Thursday, December 29, 2005

Bully's London Book Club #2: Attention All Shipping

If you're a regular listener to the BBC (and if you are, you can be my friend!), you've probably heard at one point or another the bewildering (if you're neither Jack Aubrey nor Popeye) Shipping Forecast. This several-times daily seafarer's weather update is one of the most delightful and mysterious bits on the BBC: for me it's an ultra-relaxing way to wind down a long exciting day. Its smooth signature tune "Sailing By"...

...and the relaxing and hypnotic rhythms of the actual Shipping Forecast report (you can listen to an example here, or the actual most recent broadcast here) put this little stuffed bull to a gentle and happy sleep, dreaming of smooth sailing voyages and faraway places.

Yes, but what are those places? The Shipping Forecast reports upcoming weather in exotic regions most people have never heard of: far-away places with strange sounding names like Fitzroy. German Bight. Fastnet. Doggers. I've been to Banbury Cross, but I've never been to Forties. Where in the world are these places, and why is the weather so important there?

For the answer let's go to the BBC Shipping Forecast Page or check out the official Shipping Forecast map below:

Shipping Forecast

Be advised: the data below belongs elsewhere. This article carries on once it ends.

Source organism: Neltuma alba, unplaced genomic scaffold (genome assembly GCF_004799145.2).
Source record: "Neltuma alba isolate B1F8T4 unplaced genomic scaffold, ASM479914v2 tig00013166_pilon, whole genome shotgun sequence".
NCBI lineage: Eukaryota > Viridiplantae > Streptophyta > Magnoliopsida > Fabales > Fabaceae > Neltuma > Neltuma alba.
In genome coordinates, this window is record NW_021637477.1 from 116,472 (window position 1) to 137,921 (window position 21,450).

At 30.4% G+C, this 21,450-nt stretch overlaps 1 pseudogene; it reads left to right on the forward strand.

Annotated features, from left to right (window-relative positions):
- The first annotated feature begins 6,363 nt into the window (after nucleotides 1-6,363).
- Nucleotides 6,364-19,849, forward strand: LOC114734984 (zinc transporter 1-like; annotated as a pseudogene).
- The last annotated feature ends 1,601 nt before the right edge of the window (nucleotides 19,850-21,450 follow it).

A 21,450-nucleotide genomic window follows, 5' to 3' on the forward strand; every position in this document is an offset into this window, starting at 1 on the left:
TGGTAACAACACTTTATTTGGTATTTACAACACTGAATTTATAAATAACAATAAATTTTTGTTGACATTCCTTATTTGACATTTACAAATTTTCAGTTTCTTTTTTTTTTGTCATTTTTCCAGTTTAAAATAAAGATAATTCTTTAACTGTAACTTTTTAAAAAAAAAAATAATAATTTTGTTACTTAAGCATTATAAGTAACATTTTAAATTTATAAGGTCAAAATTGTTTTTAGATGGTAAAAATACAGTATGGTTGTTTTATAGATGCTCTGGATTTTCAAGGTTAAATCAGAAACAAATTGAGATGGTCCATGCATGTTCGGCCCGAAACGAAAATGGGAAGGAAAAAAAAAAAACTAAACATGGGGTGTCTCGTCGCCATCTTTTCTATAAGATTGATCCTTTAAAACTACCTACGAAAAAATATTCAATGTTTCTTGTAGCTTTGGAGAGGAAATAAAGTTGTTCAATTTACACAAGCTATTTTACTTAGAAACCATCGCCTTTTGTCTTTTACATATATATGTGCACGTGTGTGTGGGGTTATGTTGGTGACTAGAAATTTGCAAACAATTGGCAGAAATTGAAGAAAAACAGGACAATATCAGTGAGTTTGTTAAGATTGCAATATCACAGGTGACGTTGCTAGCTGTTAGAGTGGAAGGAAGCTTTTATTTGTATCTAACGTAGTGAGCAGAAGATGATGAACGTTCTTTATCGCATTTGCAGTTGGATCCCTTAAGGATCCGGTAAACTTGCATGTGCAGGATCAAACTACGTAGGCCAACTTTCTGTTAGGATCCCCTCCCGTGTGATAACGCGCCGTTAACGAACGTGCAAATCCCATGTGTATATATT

Ah ha! Or, as I should say over here, crikey! The map makes the mysteries of the Shipping Forecast a little clearer: each of the mysterious names mentioned so melodically over the medium-wave is a specific sea region surrounding the British Isles, an area of great importance to freight and shipping (and leisure) sea travel around Europe. That might address the mystery of the Shipping Forecast but not the magic: why does this short, pointless-for-the-most-of-us daily radio broadcast inspire so many thoughts of adventure and romance in its listeners? Charlie Connelly journeys to find out why in another fantastically entertaining book I've picked up on this trip, Attention All Shipping.

A tongue-in-cheek, light-humored, doesn't-take-itself-too-seriously travelogue that reminded me of Round Ireland with a Fridge (one of my fave travel narratives of the past few years), Attention All Shipping begins with Charlie's own personal infatuation with the romance and mystery of the Shipping Forecast since a small boy: where are these amazing-sounding places? As an adult he vows to discover exactly that: by visiting every single one of the Shipping Forecast's uniquely-named regions.

The book's light and fun—there's little grand social commentary and a lot of self-effacing humor—and is a wonderfully quirky voyage to various sea ports and communities around the various areas, visiting its peoples and places. A chapter on visiting the amazing Principality of Sealand is a stand-out, but he's just as chatty and entertaining popping down to Dover or Hamburg. Connolly doesn't take himself too seriously and in fact he's refreshingly casual about his goal: when a couple regions prove inaccessible, he settles for nearby areas that don't qualify "by the book" but certainly fill the bill thematically and spiritedly. In short, he travels the way I like to travel: with an itinerary in mind but the ability to change course at any time in search of something interesting. And in the end isn't that what the Shipping Forecast radio broadcast inspires in us all?

I give this book two hooves up; I could hardly put it down and if you like light armchair travel, you'll eat it up like saltwater taffy.

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